Direct measurements of volume transports through Fram Strait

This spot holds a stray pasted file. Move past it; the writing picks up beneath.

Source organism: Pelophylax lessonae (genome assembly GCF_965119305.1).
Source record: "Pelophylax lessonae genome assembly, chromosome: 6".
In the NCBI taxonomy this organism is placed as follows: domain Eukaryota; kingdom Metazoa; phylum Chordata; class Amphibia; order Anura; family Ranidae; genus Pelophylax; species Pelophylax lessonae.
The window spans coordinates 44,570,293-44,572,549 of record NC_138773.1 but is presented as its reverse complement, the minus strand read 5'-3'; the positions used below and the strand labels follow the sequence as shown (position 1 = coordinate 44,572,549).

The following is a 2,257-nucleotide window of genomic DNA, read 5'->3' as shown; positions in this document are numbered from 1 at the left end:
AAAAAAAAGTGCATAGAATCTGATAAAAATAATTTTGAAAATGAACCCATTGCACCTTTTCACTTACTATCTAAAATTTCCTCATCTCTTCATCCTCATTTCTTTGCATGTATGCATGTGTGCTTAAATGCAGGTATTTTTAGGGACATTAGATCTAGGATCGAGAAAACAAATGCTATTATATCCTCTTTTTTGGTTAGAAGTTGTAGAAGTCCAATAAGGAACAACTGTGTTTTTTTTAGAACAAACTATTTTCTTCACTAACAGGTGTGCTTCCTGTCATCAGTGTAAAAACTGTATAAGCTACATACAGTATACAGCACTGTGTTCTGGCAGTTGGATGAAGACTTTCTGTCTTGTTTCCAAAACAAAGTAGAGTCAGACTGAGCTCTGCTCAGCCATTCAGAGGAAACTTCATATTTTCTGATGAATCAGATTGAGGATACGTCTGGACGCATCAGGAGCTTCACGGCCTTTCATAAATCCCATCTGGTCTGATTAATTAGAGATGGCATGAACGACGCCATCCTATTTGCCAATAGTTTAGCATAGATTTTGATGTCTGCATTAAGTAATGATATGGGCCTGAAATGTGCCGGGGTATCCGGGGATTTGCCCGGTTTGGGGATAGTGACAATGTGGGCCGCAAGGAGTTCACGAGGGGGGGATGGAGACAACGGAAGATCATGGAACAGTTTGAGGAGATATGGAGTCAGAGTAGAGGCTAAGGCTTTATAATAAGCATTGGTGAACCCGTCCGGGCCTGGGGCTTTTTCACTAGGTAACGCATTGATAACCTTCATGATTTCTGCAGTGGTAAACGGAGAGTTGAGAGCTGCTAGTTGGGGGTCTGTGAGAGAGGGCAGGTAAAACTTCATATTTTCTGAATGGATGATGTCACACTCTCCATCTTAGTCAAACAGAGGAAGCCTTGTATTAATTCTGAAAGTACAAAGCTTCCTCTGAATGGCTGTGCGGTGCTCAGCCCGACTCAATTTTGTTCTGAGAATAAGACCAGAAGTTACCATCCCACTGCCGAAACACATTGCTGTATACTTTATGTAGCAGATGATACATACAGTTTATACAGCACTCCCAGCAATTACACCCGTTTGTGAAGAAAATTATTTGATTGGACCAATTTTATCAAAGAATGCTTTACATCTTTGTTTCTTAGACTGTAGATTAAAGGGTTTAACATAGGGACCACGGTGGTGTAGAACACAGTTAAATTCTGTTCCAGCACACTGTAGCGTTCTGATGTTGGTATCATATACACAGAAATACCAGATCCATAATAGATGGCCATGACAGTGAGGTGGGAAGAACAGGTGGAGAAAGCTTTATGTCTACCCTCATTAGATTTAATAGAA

AbstractHeat and freshwater transports through Fram Strait are understood to have a significant influence on the hydrographic conditions in the Arctic Ocean and on water mass modifications in the Nordic seas. To determine these transports and their variability reliable estimates of the volume transport through the strait are required. Current meter moorings were deployed in Fram Strait from September 1997 to September 1999 in the framework of the EU MAST III Variability of Exchanges in the Northern Seas programme. The monthly mean velocity fields reveal marked velocity variations over seasonal and annual time scales, and the spatial structure of the northward flowing West Spitsbergen Current and the southward East Greenland Current with a maximum in spring and a minimum in summer. The volume transport obtained by averaging the monthly means over two years amounts to 9.5 ± 1.4 Sv to the north and 11.1 ± 1.7 Sv to the south (1 Sv = 106 m3s?1). The West Spitsbergen Current has a strong barotropic and a weaker baroclinic component; in the East Greenland Current barotropic and baroclinic components are of similar magnitude. The net transport through the strait is 4.2 ± 2.3 Sv to the south. The obtained northward and southward transports are significantly larger than earlier estimates in the literature; however, within its range of uncertainty the balance obtained from a two year average is consistent with earlier estimates.
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